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  • Building Functional .NET Applications: a Guide for Choosing between F# vs C#

    C# and F# are languages, each with growing user bases, that approach functional programming in fundamentally different ways. C# relies on object-oriented, imperative principles, and F# relies on functional principles.  Some developers are using F# as a complement to C#, rather than relying on the functional capabilities that exist natively in C#.

  • What’s New on F#: Q&A With Phillip Carter

    Last month, at the 2020 edition of .NET Conf, Microsoft released the latest version of F#. F# is as functional-first, cross-platform, open-source .NET programming language, and it’s developed by Microsoft and several open source partners and contributors. InfoQ interviewed Phillip Carter, program manager at Microsoft, to talk about functional programming, F#, and the new features of F# 5.

  • A Comprehensive Look at F# 4.1

    Semantic versioning can be misleading. While F# 4.1 is backwards compatible with F# 4.0, it is by no means a minor release. With both Microsoft and the larger community contributing, several more features were introduced since the F# 4.1 preview in the areas of performance, interoperability, and convenience.

  • Virtual Panel: What's Next for .NET?

    A lot happened in the last year in the .NET ecosystem. Putting aside the details, the bigger picture is difficult to grasp. There is movement in all aspects: cross-platform, cloud, mobile, web apps and universal apps. Developers wonder where all of this is going to lead and what will be required to get there.

  • F# in Numbers: A Look at the Annual F# Survey Results

    In April, for the second time, fsharpWorks organized the F# community survey. Over 600 developers completed the survey in 2016 (which is 15% more than in 2015). The survey provides an insight into the brains of the F# community. In this article, I'll summarize some of the results.

  • F# Deep Dives Review and Author Q&A

    F# Deep Dives, edited by Tomas Petricek and Phillip Trelford, is a new book aimed at showing what is the business value that using F# brings in practice. The book presents 11 real industrial scenarios and the way F# allowed field experts to solve them using a functional-first approach. InfoQ has interviewed Tomas Petricek, co-editor of the book.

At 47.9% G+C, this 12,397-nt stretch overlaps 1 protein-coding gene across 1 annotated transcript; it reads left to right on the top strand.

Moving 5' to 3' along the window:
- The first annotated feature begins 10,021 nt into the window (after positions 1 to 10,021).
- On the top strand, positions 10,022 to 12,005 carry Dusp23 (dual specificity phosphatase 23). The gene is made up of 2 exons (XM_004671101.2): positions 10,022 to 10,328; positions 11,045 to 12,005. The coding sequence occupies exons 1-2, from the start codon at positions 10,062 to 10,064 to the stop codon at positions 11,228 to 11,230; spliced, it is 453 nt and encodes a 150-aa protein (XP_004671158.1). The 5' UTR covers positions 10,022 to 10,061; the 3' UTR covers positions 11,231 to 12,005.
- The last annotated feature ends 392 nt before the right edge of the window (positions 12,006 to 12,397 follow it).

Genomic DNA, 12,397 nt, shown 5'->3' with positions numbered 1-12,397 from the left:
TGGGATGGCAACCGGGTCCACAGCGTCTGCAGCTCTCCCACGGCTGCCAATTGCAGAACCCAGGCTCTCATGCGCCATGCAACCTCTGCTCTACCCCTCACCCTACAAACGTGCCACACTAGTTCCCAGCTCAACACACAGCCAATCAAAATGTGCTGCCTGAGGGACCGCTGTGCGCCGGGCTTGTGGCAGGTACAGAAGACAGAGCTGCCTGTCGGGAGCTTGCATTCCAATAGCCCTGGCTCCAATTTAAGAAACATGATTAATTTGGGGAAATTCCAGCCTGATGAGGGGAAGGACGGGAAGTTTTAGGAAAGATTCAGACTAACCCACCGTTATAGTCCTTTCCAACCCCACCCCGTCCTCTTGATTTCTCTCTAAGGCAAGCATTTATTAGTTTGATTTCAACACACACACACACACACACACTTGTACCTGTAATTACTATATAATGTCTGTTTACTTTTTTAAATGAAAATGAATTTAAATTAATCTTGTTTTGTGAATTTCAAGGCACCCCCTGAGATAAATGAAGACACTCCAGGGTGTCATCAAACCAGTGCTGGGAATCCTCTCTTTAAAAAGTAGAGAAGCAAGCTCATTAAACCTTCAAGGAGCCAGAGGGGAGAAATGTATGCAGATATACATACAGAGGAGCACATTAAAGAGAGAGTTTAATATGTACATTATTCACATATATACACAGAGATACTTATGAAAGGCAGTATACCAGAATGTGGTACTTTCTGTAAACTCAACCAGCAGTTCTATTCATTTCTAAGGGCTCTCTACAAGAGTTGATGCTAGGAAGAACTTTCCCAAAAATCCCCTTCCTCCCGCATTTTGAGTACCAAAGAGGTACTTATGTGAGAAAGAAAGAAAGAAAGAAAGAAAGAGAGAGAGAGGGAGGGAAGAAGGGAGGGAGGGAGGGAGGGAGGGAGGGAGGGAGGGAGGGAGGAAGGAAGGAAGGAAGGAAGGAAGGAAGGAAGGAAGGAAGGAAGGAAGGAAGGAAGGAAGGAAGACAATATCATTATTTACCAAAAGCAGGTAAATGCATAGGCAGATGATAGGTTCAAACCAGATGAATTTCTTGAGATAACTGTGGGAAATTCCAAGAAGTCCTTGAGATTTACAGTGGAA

• Simplifying F# Type Provider Development

    Type Providers are an essential element for F#’s extensibility model, but creating new ones can be a chore. Dave Fancher shows how to take the tedium out authoring Type Providers using some simple inline factory methods.

  • The Book of F# - Review and Interview with Dave Fancher

    The book of F#, authored by Dave Fancher examines the concepts associated with F# with the help of comprehensive explanation and relevant source codes. Towards the end of the book, Fancher provides coverage of advanced topics such as asynchronous and parallel programming.

  • F# mobile development with WebSharper

    Functional programming languages can lead to novel ways of thinking about application development. There is just something about using a different paradigm that puts engineering problems into a new context. In such a spirit, Adam Granicz shows how F# and WebSharper can be used to tame mobile development.

  • Beyond Foundations of F# - Asynchronous Workflows

    Robert Pickering continues the conversation in this third article on F# and this time focuses on Asynchronous Workflows and the resulting peformance gains obtained when used. While this article focuses on F#, the learnings are applicable across .NET languages.

  • Beyond Foundations of F# - Workflows

    Continuing Robert Pickering's series of articles on F#, this InfoQ exlclusive article focuses on workflows in F#. Workflows are the building blocks for library implementers interested in the basics of DSLs.

  • Beyond Foundations of F# - Active Patterns

    Since Robert Pickering published Foundations of F# in May, the language has grown significantly. Besides adding a host of new features, it is being moved from a research project to a fully supported, production-grade release. We asked Robert to discuss some of the new features in F#.